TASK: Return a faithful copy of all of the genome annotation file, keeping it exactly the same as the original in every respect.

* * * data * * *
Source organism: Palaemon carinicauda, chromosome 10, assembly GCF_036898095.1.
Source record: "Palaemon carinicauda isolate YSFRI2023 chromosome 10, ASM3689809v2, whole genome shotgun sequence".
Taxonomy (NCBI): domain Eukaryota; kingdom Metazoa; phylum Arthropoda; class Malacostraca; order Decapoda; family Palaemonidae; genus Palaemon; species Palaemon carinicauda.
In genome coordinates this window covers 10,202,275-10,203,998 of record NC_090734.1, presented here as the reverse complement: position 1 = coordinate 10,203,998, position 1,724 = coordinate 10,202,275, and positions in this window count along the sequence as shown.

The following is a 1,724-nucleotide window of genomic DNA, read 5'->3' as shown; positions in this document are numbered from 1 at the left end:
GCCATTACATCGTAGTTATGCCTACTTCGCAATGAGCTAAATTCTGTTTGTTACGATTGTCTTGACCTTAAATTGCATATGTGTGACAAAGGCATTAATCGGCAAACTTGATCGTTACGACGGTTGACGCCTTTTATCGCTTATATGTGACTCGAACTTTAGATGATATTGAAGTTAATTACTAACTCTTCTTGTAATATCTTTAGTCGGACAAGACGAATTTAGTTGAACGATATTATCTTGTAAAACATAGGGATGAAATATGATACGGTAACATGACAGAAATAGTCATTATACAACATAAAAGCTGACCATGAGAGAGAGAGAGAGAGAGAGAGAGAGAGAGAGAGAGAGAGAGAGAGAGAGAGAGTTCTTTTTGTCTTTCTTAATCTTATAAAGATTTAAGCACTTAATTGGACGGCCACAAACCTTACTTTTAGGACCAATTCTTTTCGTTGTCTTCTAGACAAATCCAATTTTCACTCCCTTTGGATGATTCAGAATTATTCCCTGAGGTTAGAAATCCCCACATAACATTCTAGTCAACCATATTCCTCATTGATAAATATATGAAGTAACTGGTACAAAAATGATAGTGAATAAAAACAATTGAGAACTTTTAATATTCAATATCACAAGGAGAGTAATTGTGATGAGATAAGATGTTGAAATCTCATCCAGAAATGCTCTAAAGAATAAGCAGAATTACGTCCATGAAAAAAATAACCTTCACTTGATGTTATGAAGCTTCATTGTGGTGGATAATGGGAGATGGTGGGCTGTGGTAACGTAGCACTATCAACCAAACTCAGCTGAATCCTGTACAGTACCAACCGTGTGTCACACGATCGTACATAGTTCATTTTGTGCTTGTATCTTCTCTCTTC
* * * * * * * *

Source organism: Palaemon carinicauda, chromosome 10, assembly GCF_036898095.1.
Source record: "Palaemon carinicauda isolate YSFRI2023 chromosome 10, ASM3689809v2, whole genome shotgun sequence".
Taxonomy (NCBI): domain Eukaryota; kingdom Metazoa; phylum Arthropoda; class Malacostraca; order Decapoda; family Palaemonidae; genus Palaemon; species Palaemon carinicauda.
In genome coordinates this window covers 10,202,275-10,203,998 of record NC_090734.1, presented here as the reverse complement: position 1 = coordinate 10,203,998, position 1,724 = coordinate 10,202,275, and positions in this window count along the sequence as shown.

The following is a 1,724-nucleotide window of genomic DNA, read 5'->3' as shown; positions in this document are numbered from 1 at the left end:
GCCATTACATCGTAGTTATGCCTACTTCGCAATGAGCTAAATTCTGTTTGTTACGATTGTCTTGACCTTAAATTGCATATGTGTGACAAAGGCATTAATCGGCAAACTTGATCGTTACGACGGTTGACGCCTTTTATCGCTTATATGTGACTCGAACTTTAGATGATATTGAAGTTAATTACTAACTCTTCTTGTAATATCTTTAGTCGGACAAGACGAATTTAGTTGAACGATATTATCTTGTAAAACATAGGGATGAAATATGATACGGTAACATGACAGAAATAGTCATTATACAACATAAAAGCTGACCATGAGAGAGAGAGAGAGAGAGAGAGAGAGAGAGAGAGAGAGAGAGAGAGAGAGAGAGTTCTTTTTGTCTTTCTTAATCTTATAAAGATTTAAGCACTTAATTGGACGGCCACAAACCTTACTTTTAGGACCAATTCTTTTCGTTGTCTTCTAGACAAATCCAATTTTCACTCCCTTTGGATGATTCAGAATTATTCCCTGAGGTTAGAAATCCCCACATAACATTCTAGTCAACCATATTCCTCATTGATAAATATATGAAGTAACTGGTACAAAAATGATAGTGAATAAAAACAATTGAGAACTTTTAATATTCAATATCACAAGGAGAGTAATTGTGATGAGATAAGATGTTGAAATCTCATCCAGAAATGCTCTAAAGAATAAGCAGAATTACGTCCATGAAAAAAATAACCTTCACTTGATGTTATGAAGCTTCATTGTGGTGGATAATGGGAGATGGTGGGCTGTGGTAACGTAGCACTATCAACCAAACTCAGCTGAATCCTGTACAGTACCAACCGTGTGTCACACGATCGTACATAGTTCATTTTGTGCTTGTATCTTCTCTCTTC